Legislative and regulatory changes have blurred distinctions between credit unions and other depository institutions and raised questions about the tax-exempt status of credit unions. This report (1) assesses the effect of the Credit Union Membership Access Act on credit union membership and charters, (2) reviews the National Credit Union Administration's (NCUA) efforts to expand services to low- and moderate-income individuals, (3) compares rates offered by credit unions with comparably sized banks, (4) discusses unrelated business income tax issues, and (5) assesses transparency of credit union senior executive compensation. To address our objectives, we obtained NCUA data on credit union membership, charter changes, efforts to target those of modest means, and executive disclosure requirements. We also analyzed Federal Reserve Board's Survey of Consumer Finances and Internal Revenue Service data.
Recommendations for Executive Action
|National Credit Union Administration||To help ensure that credit unions are fulfilling their tax-exempt mission of providing financial services to their members, especially those of low or moderate incomes, the Chairman of NCUA should systematically obtain information on the income levels of federal credit union members to allow NCUA to track and monitor the progress of credit unions in serving low- and moderate-income populations. NCUA's recent pilot survey to measure the income of credit union members could serve as a starting point to obtain more detailed information on credit union member income. Ideally, NCUA should expand its survey to allow the agency to monitor member income characteristics by credit union charter type, obtain information on the financial services that low- and moderate-income members actually use, and monitor progress over time.|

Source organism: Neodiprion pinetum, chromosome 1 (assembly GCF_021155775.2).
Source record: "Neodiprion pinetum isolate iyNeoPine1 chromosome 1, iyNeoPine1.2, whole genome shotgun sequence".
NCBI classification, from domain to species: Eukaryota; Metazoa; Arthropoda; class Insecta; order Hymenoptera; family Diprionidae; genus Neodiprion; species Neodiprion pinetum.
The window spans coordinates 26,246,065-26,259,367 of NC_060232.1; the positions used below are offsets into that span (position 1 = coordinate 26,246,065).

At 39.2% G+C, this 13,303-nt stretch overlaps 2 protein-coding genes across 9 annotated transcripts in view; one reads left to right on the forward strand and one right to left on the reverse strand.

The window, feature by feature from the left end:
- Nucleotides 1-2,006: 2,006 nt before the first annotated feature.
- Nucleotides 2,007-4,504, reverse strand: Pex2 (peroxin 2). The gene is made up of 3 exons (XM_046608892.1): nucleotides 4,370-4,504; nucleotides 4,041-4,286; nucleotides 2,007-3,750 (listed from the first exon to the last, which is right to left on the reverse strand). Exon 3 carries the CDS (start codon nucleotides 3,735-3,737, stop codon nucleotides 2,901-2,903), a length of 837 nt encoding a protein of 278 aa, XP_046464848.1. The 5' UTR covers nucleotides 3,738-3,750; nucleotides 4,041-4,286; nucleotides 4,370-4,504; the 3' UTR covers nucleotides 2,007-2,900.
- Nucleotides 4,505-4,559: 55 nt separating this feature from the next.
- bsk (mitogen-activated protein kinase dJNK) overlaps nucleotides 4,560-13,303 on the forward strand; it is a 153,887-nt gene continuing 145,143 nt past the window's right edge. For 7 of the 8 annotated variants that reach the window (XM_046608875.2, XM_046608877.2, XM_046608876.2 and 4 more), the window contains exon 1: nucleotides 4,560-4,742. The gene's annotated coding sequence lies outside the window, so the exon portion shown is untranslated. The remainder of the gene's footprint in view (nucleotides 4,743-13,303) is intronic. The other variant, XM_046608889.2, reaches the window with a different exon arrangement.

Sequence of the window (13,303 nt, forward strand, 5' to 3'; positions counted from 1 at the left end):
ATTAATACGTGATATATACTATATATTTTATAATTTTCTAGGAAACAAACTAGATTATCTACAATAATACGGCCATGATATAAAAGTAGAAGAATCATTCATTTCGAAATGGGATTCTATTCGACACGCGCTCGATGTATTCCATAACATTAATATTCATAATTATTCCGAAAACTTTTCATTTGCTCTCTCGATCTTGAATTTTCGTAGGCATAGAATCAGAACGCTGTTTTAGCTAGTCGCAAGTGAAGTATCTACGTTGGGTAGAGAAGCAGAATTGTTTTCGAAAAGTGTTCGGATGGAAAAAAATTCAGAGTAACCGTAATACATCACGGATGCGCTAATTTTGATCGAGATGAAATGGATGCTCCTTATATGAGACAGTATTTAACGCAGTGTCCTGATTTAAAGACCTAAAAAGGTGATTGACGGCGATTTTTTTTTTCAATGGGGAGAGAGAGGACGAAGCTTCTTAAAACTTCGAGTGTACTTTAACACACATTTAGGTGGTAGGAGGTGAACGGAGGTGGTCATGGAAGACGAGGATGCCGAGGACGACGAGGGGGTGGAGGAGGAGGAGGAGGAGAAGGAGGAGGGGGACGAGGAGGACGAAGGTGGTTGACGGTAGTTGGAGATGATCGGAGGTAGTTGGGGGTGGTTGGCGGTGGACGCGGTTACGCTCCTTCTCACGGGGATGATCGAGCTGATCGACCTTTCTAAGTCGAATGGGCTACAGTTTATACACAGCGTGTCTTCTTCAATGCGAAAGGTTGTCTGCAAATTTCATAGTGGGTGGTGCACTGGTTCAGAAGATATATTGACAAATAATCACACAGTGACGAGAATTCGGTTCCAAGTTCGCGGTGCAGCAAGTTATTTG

|National Credit Union Administration||To increase the transparency of executive compensation and enhance accountability of credit unions, the Chairman of the NCUA should take action to ensure that information on federal credit union executive compensation is available to credit union members and the public for review and inspection. To achieve this, NCUA may want to consider options such as requiring federal credit unions to include specific information on executive compensation in call reports or issuing regulations that would require all federal credit unions to make executive compensation information available to members of credit unions at annual meetings.|